The aim of the PÜSKÜRÜM project is to identify and characterize the proximal pyroclastic deposits of the Açigöl caldera, Hasandağ and Erciyes stratovolcanoes (mapping, logging and sampling), in order to reconstruct the tephrostratigraphic framework (i.e., EMP and LA-ICP-MS chemical glass data) and the explosive volcanic history of the CAVP during the late Pleistocene – Holocene (including geochronological studies by C14, U-Th and Ar/Ar), for forthcoming correlations of large pyroclastic deposits to tephra layers deposited in distal records. 
Therefore, the eruption volumes and magnitudes will be better estimated, and impacts of potential future eruptions able to asses. Here we present the preliminary results of the first fieldwork campaign around the most active and dangerous volcanoes of the CAVP.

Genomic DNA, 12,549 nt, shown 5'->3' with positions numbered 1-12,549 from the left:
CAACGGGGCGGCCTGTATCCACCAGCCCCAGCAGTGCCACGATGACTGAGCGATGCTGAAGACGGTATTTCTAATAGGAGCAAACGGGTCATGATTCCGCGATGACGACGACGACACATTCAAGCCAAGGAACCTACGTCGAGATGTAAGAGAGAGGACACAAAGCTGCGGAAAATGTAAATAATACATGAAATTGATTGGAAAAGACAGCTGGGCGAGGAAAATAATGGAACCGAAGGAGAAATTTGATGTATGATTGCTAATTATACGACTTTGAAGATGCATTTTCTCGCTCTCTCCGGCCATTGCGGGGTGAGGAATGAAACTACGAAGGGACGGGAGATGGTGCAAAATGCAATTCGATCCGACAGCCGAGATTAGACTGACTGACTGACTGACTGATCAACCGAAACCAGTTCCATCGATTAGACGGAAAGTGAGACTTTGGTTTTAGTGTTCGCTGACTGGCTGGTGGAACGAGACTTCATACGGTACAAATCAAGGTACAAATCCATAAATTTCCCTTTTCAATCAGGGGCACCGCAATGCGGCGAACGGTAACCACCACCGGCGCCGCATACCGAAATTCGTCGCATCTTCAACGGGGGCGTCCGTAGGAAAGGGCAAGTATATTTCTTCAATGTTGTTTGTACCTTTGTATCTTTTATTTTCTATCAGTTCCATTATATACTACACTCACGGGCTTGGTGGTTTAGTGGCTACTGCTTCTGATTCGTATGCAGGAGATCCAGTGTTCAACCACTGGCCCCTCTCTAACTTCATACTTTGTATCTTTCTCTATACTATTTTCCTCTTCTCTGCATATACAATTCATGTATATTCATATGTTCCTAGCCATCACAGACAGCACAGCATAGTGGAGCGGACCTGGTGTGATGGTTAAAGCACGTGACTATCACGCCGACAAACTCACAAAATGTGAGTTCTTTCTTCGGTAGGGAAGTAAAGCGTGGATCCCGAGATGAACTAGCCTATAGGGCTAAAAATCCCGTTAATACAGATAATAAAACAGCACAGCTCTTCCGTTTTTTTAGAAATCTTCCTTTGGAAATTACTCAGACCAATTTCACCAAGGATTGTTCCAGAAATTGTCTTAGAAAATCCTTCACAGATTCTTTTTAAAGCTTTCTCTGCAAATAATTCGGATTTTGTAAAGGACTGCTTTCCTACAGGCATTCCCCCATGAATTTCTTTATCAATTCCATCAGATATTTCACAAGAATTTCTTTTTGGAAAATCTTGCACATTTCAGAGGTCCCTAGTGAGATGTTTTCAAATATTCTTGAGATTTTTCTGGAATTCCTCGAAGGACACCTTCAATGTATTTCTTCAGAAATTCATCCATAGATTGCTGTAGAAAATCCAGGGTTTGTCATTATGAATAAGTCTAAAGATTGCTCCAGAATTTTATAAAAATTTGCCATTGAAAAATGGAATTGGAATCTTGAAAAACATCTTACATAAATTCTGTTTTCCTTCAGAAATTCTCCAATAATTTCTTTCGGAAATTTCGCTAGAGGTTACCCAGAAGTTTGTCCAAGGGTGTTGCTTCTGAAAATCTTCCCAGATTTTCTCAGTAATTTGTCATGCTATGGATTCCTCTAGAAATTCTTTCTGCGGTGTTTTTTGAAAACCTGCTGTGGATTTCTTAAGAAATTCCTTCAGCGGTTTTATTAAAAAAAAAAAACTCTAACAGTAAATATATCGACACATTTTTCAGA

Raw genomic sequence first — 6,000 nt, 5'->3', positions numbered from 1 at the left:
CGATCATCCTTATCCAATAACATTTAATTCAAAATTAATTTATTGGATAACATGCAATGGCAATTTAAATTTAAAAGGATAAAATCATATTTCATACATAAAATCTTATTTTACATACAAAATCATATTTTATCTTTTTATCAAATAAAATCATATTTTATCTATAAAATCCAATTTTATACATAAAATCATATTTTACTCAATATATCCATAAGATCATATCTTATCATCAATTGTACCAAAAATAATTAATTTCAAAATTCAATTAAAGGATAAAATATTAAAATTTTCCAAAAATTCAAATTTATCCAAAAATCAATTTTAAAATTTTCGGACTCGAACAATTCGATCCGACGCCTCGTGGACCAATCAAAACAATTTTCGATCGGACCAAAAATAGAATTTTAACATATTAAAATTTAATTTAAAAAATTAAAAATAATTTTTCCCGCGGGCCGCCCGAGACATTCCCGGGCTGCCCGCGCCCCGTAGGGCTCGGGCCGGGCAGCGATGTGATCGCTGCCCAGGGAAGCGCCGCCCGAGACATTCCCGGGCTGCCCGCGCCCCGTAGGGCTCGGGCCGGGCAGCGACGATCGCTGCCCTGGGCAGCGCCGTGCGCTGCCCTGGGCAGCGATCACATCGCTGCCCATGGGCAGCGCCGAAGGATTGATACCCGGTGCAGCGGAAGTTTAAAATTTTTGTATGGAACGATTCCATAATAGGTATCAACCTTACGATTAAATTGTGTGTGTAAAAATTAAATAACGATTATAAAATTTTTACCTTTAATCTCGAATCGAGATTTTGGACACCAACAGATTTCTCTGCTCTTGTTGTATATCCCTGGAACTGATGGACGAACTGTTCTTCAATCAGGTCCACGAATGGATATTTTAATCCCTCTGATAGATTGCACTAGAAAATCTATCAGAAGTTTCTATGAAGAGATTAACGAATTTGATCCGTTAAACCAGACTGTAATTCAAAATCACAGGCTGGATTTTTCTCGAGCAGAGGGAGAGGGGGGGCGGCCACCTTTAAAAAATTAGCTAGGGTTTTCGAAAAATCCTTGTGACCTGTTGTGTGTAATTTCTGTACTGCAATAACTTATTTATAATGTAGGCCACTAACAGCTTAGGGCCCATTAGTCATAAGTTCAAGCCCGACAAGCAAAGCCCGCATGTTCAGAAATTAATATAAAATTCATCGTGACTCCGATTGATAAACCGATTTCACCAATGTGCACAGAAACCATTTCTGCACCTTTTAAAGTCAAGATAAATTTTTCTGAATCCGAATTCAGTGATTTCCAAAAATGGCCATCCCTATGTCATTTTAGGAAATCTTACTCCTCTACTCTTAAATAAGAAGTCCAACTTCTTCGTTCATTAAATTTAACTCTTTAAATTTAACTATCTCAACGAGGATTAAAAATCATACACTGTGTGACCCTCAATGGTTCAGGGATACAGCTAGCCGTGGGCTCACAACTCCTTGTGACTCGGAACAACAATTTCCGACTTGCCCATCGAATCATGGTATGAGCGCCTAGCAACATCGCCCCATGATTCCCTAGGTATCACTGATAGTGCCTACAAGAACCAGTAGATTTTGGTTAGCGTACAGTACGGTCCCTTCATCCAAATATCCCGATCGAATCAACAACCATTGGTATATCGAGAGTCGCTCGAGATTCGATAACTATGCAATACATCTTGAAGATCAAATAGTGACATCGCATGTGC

Fig. 1: A) Location of the main volcanoes in the Mediterranean region that have been active during the Quaternary (white circles), and the archaeological sites (black circles) and sedimentary records (black stars) where have been found tephra potentially from the Central Anatolian Volcanic Province (CAVP). B) Map of the PUSKURUM project study area with the 3 main composite volcanoes within the CAVP. 1: Black sea, 2: Romanian lakes, 3: Phillipon basin, 4: Yammouneh basin, 6: Sodmein cave. I: Kaletepe Deresi 3, II: Yamburgaz Cave, III: Karain Cave, IV: Dursunlu, V: Latamne.



  • Fieldwork